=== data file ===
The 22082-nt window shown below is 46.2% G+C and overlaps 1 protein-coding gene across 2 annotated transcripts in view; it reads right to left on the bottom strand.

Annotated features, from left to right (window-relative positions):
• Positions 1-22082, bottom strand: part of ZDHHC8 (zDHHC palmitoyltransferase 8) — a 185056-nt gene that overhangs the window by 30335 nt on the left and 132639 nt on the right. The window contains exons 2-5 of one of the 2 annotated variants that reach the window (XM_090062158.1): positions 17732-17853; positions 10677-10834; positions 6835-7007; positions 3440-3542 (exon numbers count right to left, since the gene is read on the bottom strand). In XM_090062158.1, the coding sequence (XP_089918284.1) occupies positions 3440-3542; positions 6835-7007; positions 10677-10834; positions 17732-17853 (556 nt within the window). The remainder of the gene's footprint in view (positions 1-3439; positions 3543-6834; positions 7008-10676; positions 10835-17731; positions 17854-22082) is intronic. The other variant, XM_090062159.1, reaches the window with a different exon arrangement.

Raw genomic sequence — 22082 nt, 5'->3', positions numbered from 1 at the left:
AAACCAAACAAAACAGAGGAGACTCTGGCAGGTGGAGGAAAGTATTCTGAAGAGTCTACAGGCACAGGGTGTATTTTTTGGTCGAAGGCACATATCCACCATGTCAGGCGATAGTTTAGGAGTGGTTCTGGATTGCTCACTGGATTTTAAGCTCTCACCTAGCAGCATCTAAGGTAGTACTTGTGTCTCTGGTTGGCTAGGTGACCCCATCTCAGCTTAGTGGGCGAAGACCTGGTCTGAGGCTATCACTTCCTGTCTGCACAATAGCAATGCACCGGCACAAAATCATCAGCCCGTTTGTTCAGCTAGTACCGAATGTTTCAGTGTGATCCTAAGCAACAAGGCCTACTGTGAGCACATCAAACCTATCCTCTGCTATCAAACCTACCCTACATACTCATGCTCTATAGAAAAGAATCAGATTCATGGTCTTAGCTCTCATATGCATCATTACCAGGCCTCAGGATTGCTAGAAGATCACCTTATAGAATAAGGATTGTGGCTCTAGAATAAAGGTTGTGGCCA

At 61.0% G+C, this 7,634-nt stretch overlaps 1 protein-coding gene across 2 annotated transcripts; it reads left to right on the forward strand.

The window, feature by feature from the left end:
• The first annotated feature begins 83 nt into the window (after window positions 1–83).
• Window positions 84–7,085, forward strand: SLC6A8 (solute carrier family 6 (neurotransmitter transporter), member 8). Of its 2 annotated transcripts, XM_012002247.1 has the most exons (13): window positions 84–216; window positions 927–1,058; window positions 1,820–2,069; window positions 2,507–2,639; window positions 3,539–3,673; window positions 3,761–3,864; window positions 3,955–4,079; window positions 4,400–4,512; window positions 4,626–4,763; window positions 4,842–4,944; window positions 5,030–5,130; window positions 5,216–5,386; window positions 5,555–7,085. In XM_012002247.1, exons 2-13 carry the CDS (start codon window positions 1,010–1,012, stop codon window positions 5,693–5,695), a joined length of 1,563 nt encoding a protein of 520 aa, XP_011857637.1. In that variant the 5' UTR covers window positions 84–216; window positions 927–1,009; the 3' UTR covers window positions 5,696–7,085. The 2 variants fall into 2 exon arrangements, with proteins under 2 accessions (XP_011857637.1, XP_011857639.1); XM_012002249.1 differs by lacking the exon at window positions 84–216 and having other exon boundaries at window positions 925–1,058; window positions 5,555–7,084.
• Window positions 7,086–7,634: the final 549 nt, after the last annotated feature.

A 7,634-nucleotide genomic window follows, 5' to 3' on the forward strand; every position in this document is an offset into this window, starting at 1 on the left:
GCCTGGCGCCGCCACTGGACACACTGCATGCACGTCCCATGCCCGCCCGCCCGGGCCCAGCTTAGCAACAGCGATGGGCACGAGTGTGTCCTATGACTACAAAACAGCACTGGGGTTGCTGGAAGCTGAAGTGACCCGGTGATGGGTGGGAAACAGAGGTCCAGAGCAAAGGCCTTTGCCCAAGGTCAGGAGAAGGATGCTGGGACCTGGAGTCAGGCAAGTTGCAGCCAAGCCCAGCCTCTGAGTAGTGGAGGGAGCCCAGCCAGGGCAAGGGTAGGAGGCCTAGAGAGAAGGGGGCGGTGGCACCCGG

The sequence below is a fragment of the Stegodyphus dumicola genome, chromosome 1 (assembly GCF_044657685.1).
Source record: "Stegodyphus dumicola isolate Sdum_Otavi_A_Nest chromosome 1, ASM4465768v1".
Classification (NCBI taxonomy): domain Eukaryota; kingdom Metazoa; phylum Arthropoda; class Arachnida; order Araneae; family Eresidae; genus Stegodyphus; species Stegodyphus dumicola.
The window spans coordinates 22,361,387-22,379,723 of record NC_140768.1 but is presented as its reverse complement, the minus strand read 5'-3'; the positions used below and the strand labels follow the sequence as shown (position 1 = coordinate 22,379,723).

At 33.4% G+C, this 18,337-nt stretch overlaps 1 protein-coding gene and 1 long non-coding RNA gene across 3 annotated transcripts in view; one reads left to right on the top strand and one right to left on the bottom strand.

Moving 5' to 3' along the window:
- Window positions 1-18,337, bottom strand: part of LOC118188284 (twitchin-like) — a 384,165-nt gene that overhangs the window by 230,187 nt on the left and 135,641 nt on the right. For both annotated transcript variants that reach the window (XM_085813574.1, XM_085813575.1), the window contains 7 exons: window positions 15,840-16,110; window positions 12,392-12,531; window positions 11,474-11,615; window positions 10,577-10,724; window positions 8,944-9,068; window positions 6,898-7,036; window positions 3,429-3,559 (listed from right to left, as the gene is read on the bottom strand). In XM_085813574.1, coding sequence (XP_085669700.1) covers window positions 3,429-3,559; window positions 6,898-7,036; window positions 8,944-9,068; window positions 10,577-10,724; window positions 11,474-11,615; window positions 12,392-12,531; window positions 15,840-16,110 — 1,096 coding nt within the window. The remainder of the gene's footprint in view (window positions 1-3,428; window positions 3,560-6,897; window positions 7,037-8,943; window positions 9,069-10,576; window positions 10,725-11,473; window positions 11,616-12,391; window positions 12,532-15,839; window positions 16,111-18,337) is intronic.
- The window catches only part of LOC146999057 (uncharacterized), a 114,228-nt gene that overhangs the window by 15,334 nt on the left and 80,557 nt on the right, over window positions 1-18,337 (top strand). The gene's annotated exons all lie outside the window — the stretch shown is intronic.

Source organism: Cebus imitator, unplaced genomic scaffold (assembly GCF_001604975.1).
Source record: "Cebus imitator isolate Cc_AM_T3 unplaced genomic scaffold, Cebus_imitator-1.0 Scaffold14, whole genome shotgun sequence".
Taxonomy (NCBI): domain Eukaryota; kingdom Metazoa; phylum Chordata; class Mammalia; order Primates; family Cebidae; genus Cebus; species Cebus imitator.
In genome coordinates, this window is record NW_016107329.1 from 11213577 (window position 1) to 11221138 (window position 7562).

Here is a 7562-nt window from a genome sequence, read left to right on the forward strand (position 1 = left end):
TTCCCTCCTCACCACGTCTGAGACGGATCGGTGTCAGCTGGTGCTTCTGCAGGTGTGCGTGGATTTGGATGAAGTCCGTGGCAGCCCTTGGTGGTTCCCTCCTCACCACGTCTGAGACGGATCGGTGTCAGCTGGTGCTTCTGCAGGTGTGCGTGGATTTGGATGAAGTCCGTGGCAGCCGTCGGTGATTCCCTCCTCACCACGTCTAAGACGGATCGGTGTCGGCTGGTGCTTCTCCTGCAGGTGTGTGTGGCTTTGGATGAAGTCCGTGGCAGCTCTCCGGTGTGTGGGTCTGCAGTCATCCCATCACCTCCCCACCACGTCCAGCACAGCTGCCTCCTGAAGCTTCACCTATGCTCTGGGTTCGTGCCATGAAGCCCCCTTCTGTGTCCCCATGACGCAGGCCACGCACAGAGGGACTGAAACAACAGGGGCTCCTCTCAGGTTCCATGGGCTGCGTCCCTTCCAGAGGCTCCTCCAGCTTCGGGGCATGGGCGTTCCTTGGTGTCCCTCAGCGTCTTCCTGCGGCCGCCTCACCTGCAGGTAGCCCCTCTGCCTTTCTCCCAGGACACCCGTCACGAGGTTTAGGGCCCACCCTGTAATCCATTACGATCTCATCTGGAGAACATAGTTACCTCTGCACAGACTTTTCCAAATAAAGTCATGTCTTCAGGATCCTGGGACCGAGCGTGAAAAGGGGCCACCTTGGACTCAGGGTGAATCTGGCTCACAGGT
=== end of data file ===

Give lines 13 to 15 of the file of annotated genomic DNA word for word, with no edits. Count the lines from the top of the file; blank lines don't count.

The sequence below is a fragment of the Stegodyphus dumicola genome, chromosome 1 (assembly GCF_044657685.1).
Source record: "Stegodyphus dumicola isolate Sdum_Otavi_A_Nest chromosome 1, ASM4465768v1".
Classification (NCBI taxonomy): domain Eukaryota; kingdom Metazoa; phylum Arthropoda; class Arachnida; order Araneae; family Eresidae; genus Stegodyphus; species Stegodyphus dumicola.